Market Comments – August 30, 2018

NY futures traded to some minor gains this week, as December advanced 77 points to close at 82.26 cents.

Since crashing through its long-term uptrend line on August 13, December has made several failed attempts to climb back above it. However, the market was unable to generate any upside momentum and December has settled the last 14 sessions in a relatively tight range of just 284 points, between 80.74 and 83.58 cents.

Average daily trading volume continued to be lackluster at just around 18k contracts and open interest was still at around 254k. In other words not much has changed since last week as volatility continues to erode, with December at just 18.7% today, which is 5% lower than a month ago. This tells us that traders are not expecting the market to make any big moves.

There seems to be a good reason for that. When we look at the current supply/demand picture according to the latest WASDE report, we have global production at 120.53 and mill use at 127.62 million bales, giving us a slightly bullish seasonal production gap of 7.09 million bales. However, the market is starting to believe that this gap is going to narrow, since global production is doing better than expected, while mill use might struggle due to problems in emerging markets.

Therefore, if the global production gap were to narrow to around 3 or 4 million bales, then prices would have no compelling reason to move much in either direction, especially since the ROW has the production surplus (currently projected at +8.91 million bales), while China has the deficit (-16.0 million bales).

China has been quite active getting rid of its Reserve stocks, as it has auctioned off over 9.6 million statistical bales so far this year. It is unclear how much cotton remains in the Reserve, but we estimate that China will lower its inventory by maybe another 5-6 million bales before it will start to rotate stocks (= sell old stocks and replace them with newer domestic/imported cotton). Once that happens, China will increasingly rely on imports to fill its domestic production gap.

Chinese imports have so far totaled around 3.8 million statistical bales for the first seven months of the calendar year. At this pace imports would reach only around 6.5 million bales for the entire year. However, China is in the process of allocating a new ‘sliding scale’ import quota for 3.67 million statistical bales, which should be distributed to the various entities next month. This somewhat higher duty quota is in addition to the annual 1% TRQ, which is for around 4.11 million statistical bales. Both of these quotas are currently competitive when compared to Chinese domestic prices and should therefore lead to increased imports.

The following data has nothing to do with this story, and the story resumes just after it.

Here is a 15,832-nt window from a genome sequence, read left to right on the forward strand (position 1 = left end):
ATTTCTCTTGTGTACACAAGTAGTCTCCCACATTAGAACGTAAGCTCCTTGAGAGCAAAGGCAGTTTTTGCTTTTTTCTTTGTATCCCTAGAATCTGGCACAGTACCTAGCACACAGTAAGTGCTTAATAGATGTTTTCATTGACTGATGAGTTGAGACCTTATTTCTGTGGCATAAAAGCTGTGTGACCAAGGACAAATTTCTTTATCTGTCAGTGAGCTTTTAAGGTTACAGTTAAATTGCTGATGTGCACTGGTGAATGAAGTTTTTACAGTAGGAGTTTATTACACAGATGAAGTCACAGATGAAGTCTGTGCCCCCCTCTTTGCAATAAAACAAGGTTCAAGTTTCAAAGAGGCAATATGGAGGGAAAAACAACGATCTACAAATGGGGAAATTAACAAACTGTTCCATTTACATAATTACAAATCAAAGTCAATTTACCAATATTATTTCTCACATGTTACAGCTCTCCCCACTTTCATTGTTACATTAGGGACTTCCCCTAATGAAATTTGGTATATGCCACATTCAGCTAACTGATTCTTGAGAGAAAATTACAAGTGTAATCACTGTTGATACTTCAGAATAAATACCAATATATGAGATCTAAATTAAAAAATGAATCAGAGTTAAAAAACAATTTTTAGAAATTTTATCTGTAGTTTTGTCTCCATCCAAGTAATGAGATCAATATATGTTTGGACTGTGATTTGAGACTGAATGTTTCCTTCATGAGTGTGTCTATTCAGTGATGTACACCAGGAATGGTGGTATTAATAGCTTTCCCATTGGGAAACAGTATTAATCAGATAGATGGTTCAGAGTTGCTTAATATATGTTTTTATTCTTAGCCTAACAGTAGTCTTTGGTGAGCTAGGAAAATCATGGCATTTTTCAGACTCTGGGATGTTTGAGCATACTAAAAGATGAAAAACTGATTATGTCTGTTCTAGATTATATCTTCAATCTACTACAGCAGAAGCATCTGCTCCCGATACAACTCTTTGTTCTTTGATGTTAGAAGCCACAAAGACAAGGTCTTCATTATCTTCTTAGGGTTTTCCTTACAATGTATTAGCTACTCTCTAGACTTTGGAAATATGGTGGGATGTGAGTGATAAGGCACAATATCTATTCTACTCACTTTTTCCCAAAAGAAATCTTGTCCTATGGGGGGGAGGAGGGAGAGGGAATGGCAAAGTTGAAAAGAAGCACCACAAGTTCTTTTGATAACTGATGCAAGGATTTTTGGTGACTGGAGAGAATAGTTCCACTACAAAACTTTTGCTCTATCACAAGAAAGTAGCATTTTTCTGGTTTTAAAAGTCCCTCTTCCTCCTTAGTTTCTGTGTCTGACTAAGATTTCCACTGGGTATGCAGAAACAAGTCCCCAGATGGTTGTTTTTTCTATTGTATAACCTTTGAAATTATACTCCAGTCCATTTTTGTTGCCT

It looks like China is gearing up for higher imports in the future, as it will sooner or later have to make the transition from relying on Reserve stocks to beefing up its imports. However, timing the potential impact of this shift is difficult. With the Chinese and all of the other Northern Hemisphere crops about to be harvested, there is going to be plenty of supply available for a while, which should keep a lid on prices until the situation starts getting tighter again next spring.

US exports sales of Upland and Pima cotton amounted to 210,800 running bales for both marketing years, with China taking 96,400 bales. Participation was lower than usual with only 13 markets buying, but that may be partly due to merchants being hesitant to commit more at this point, considering how much has already been sold. Total commitments for the season have risen to 9.2 million bales, of which so far only 0.65 million bales have been exported. Sales for the following marketing year are at around 1.45 million statistical bales.

So where do we go from here? The market has very little momentum at this point and given the statistical situation this is not expected to change anytime soon, unless something were to drastically change in the supply/demand outlook. With crops about to come off the fields, supplies should be plentiful for a while and a potentially bullish scenario will probably have to wait until the 2019 planting season.

Support remains solid from 82 cents on down, as there were still 14.75 million bales in unfixed on-call sales as of last Friday, of which 3.89 million are on December. The Indian MSP will provide additional support at around 78-79 cents. In other words, barring another financial crisis, we don’t see cotton prices collapse anytime soon either.

We therefore feel that the market will remain in a sideways trend for now.


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